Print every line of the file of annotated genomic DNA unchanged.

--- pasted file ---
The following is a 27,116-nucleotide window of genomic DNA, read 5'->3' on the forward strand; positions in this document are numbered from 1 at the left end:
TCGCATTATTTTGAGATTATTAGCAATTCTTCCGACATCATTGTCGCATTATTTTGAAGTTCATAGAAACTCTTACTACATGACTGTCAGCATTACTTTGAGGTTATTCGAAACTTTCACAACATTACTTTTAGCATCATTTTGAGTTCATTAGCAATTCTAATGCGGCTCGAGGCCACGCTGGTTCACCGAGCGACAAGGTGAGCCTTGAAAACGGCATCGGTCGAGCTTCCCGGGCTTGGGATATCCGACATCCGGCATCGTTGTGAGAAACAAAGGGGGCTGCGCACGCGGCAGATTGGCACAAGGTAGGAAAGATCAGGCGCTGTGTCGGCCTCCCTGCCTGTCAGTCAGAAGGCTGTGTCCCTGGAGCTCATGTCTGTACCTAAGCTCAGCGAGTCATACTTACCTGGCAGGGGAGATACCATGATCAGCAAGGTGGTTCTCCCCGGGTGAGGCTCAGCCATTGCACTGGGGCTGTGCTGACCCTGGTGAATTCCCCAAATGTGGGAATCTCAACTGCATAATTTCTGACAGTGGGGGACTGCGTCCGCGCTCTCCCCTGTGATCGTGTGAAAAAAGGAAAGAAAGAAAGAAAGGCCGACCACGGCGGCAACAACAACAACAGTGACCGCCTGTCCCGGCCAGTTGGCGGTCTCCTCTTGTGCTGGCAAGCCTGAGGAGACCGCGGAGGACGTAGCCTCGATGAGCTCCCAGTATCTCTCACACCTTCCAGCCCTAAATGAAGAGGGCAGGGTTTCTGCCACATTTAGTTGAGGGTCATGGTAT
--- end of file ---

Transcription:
The following is a 27,116-nucleotide window of genomic DNA, read 5'->3' on the forward strand; positions in this document are numbered from 1 at the left end:
TCGCATTATTTTGAGATTATTAGCAATTCTTCCGACATCATTGTCGCATTATTTTGAAGTTCATAGAAACTCTTACTACATGACTGTCAGCATTACTTTGAGGTTATTCGAAACTTTCACAACATTACTTTTAGCATCATTTTGAGTTCATTAGCAATTCTAATGCGGCTCGAGGCCACGCTGGTTCACCGAGCGACAAGGTGAGCCTTGAAAACGGCATCGGTCGAGCTTCCCGGGCTTGGGATATCCGACATCCGGCATCGTTGTGAGAAACAAAGGGGGCTGCGCACGCGGCAGATTGGCACAAGGTAGGAAAGATCAGGCGCTGTGTCGGCCTCCCTGCCTGTCAGTCAGAAGGCTGTGTCCCTGGAGCTCATGTCTGTACCTAAGCTCAGCGAGTCATACTTACCTGGCAGGGGAGATACCATGATCAGCAAGGTGGTTCTCCCCGGGTGAGGCTCAGCCATTGCACTGGGGCTGTGCTGACCCTGGTGAATTCCCCAAATGTGGGAATCTCAACTGCATAATTTCTGACAGTGGGGGACTGCGTCCGCGCTCTCCCCTGTGATCGTGTGAAAAAAGGAAAGAAAGAAAGAAAGGCCGACCACGGCGGCAACAACAACAACAGTGACCGCCTGTCCCGGCCAGTTGGCGGTCTCCTCTTGTGCTGGCAAGCCTGAGGAGACCGCGGAGGACGTAGCCTCGATGAGCTCCCAGTATCTCTCACACCTTCCAGCCCTAAATGAAGAGGGCAGGGTTTCTGCCACATTTAGTTGAGGGTCATGGTAT